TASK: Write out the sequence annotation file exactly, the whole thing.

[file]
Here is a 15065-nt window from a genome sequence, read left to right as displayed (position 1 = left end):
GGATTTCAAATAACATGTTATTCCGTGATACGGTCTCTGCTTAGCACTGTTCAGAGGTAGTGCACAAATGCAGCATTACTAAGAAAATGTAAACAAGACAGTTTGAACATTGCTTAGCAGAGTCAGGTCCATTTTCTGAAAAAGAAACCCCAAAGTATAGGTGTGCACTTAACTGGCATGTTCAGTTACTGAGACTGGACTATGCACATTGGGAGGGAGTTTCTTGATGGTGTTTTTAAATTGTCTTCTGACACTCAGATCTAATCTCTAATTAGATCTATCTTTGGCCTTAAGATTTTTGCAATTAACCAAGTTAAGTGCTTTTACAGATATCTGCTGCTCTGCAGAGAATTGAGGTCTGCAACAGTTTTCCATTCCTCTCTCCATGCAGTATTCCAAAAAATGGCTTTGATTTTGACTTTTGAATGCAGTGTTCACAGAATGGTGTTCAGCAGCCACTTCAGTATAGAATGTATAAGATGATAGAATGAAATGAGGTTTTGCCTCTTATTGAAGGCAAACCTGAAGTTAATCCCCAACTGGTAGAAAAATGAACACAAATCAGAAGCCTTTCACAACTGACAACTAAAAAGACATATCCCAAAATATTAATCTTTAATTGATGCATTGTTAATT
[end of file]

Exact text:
Here is a 15065-nt window from a genome sequence, read left to right as displayed (position 1 = left end):
GGATTTCAAATAACATGTTATTCCGTGATACGGTCTCTGCTTAGCACTGTTCAGAGGTAGTGCACAAATGCAGCATTACTAAGAAAATGTAAACAAGACAGTTTGAACATTGCTTAGCAGAGTCAGGTCCATTTTCTGAAAAAGAAACCCCAAAGTATAGGTGTGCACTTAACTGGCATGTTCAGTTACTGAGACTGGACTATGCACATTGGGAGGGAGTTTCTTGATGGTGTTTTTAAATTGTCTTCTGACACTCAGATCTAATCTCTAATTAGATCTATCTTTGGCCTTAAGATTTTTGCAATTAACCAAGTTAAGTGCTTTTACAGATATCTGCTGCTCTGCAGAGAATTGAGGTCTGCAACAGTTTTCCATTCCTCTCTCCATGCAGTATTCCAAAAAATGGCTTTGATTTTGACTTTTGAATGCAGTGTTCACAGAATGGTGTTCAGCAGCCACTTCAGTATAGAATGTATAAGATGATAGAATGAAATGAGGTTTTGCCTCTTATTGAAGGCAAACCTGAAGTTAATCCCCAACTGGTAGAAAAATGAACACAAATCAGAAGCCTTTCACAACTGACAACTAAAAAGACATATCCCAAAATATTAATCTTTAATTGATGCATTGTTAATT